Sarah DeBord was diagnosed with metastatic colon cancer at age 34. In the years since, she has turned her diagnosis into a calling, and become an advocate for other young adults diagnosed with colorectal cancer and parents with young families facing cancer. She works as a communications and program manager for the Minneapolis-based Colon Cancer Coalition , volunteers her time with the online patient-led support community COLONTOWN , and blogs about her often adventurous experiences of living with chronic cancer at ColonCancerChick.com.
I would tune out or give an unsympathetic nod when I would hear people talk about anxiety because I didn't understand what it really was or how paralyzing it could be. That was until I got cancer.
By my third round of chemo, I couldn't pull into the cancer center without dry heaving in the parking lot. I didn't understand why my body wanted to throw up long before an ounce of that toxic poison dripped into my veins, and mentioned the weird event to my oncologist when I checked in with him that day.
"Oh, that's just anticipatory nausea," he told me, without offering more than a basic explanation that the name itself illustrated.
I got it. My mind was anticipating what was to come after I was safely home and tucked into bed hugging the yellow bucket that became synonymous with my first year of treatment. I left his office and walked back down the hall to the large, bullpen-like infusion room. I happened to catch my nurse at the door, and filled her in on any updates from my appointment, casually mentioning the "anticipatory nausea" I was experiencing in the parking lot, as I tried to suppress my body's desire to vomit right there in the doorway.
"Oh, honey," she told me in her calming Southern voice, "that's just anxiety. You can take a pill for that!"
I've only ever had good case of nerves in my life, and would have previously (and naively) assumed that anxiety was just a bad case of jitters coupled with a belly full of butterflies and a side of unwarranted stress. I will confess I had no clue and therefore no empathy for how paralyzing this very real condition could be. If my pre-cancerous self had given it any thought, I may have even scoffed at the idea of someone needing medication to control something my mind and body could easy regulate on its own up to this point.
My infusion nurse let me in on a little secret. The little pills they had given me to take for nausea doubled as an anxiety medication in the normal word. "Just pop one of those before you leave the house for your appointments, and you'll find it so much easier to walk in the door." I normally wouldn't have believed that such a tiny pill could land such a powerful punch, but in my first two rounds of treatment I saw that tiny white dot take the edge off the powerful nausea that followed me around in the week after every infusion.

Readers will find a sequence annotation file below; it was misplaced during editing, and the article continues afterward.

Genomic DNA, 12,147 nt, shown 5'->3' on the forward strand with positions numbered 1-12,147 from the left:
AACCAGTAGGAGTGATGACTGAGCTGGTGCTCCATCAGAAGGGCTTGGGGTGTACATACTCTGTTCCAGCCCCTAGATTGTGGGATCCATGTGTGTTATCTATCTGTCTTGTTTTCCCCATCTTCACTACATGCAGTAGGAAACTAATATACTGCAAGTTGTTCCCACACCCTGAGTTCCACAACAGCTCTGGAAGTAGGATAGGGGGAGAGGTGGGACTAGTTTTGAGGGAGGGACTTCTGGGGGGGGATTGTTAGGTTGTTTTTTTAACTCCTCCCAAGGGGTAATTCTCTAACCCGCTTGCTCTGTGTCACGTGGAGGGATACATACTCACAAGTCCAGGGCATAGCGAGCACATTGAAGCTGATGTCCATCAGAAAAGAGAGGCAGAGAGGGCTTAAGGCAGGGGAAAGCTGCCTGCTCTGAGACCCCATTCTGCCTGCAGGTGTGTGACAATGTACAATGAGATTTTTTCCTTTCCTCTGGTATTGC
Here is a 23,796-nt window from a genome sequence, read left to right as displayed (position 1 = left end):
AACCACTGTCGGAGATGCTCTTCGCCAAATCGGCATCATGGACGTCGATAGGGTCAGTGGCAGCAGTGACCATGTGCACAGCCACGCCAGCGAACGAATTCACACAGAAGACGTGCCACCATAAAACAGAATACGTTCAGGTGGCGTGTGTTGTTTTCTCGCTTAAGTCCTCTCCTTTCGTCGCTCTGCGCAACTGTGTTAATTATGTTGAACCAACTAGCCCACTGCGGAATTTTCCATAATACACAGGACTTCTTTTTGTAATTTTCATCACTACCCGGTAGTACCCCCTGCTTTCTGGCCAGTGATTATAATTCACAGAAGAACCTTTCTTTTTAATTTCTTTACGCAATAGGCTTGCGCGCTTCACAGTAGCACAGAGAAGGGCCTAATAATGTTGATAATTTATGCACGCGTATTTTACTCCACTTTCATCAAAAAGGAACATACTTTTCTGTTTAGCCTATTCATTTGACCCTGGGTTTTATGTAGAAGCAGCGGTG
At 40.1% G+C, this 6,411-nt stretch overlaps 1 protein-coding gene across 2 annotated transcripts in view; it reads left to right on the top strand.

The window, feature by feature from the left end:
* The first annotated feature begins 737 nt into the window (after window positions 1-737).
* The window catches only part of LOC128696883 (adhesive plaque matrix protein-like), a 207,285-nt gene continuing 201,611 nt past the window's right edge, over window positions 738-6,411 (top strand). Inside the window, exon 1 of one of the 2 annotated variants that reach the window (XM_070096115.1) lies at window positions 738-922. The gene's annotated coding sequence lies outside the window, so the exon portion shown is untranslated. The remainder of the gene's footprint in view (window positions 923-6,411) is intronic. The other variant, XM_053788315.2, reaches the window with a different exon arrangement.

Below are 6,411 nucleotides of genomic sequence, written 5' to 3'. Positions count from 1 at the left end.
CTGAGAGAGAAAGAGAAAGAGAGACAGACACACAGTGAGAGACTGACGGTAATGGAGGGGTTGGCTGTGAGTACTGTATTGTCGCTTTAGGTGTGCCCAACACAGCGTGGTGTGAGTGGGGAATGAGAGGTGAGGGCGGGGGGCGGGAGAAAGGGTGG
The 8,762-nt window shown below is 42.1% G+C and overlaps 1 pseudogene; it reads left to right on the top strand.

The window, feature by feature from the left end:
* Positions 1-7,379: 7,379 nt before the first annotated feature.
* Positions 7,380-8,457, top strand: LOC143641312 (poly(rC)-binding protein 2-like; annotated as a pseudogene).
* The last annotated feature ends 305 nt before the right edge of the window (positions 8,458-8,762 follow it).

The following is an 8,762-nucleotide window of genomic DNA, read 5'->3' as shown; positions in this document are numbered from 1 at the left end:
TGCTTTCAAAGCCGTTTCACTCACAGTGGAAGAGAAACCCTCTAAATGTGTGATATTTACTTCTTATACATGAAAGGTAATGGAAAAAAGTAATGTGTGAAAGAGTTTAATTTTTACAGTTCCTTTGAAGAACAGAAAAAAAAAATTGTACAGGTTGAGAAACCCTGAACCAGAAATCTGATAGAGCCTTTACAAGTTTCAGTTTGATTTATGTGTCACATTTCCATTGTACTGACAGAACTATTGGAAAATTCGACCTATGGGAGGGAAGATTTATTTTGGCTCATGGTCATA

After sitting down in my infusion chair, I wondered why my oncologist didn't call it what it really was or suggest I take a pill that could making walking into my appointments so much less dramatic for my body and my mind. I also wondered how many other patients were being shortchanged by their providers and suffering though this added unnecessary stress that surrounds treatment. This wouldn't be the last time I would find myself short changed as a patient, and potentially left to face side effects of this disease without all available resources.
As my rounds progressed so did my anxiety. What started off as one pill as I left the house turned into a second pill as I pulled into the parking lot. I soon added a third pill on my way home from my infusion, and set my timer to go off every four hours as I worked to suppress the pending and debilitating nausea. That sneaky anxiety would sit on my shoulder for my first five years of chemo, and wait for any moment to attack. As I drove past the cancer center on the freeway, I had to glance away to avoid the physical reaction that would wash over me from simply looking at the building. A few years later, I had to walk out of the room during a conference as an oncologist gave an extensive presentation about these nausea-inducing chemotherapies I knew all too well. It was amazing that just the words could trigger something that would manifest itself physically.
Anxiety was now a very tangible thing to me now. How can it not be when you walk into a building every other week to knowingly make yourself sick? Or wake up every day with a disease growing in your body that you know may kill you? It was an eye-opening lesson for me that created empathy and understanding I did not have before. When someone tells me that they rely on medication to help re-center their mental health, I get it at my core. I understand the power one little pill can have in picking you up off the bathroom floor so you can walk into the lion's den with ease. I'm just sorry it took a cancer diagnosis for me to understand.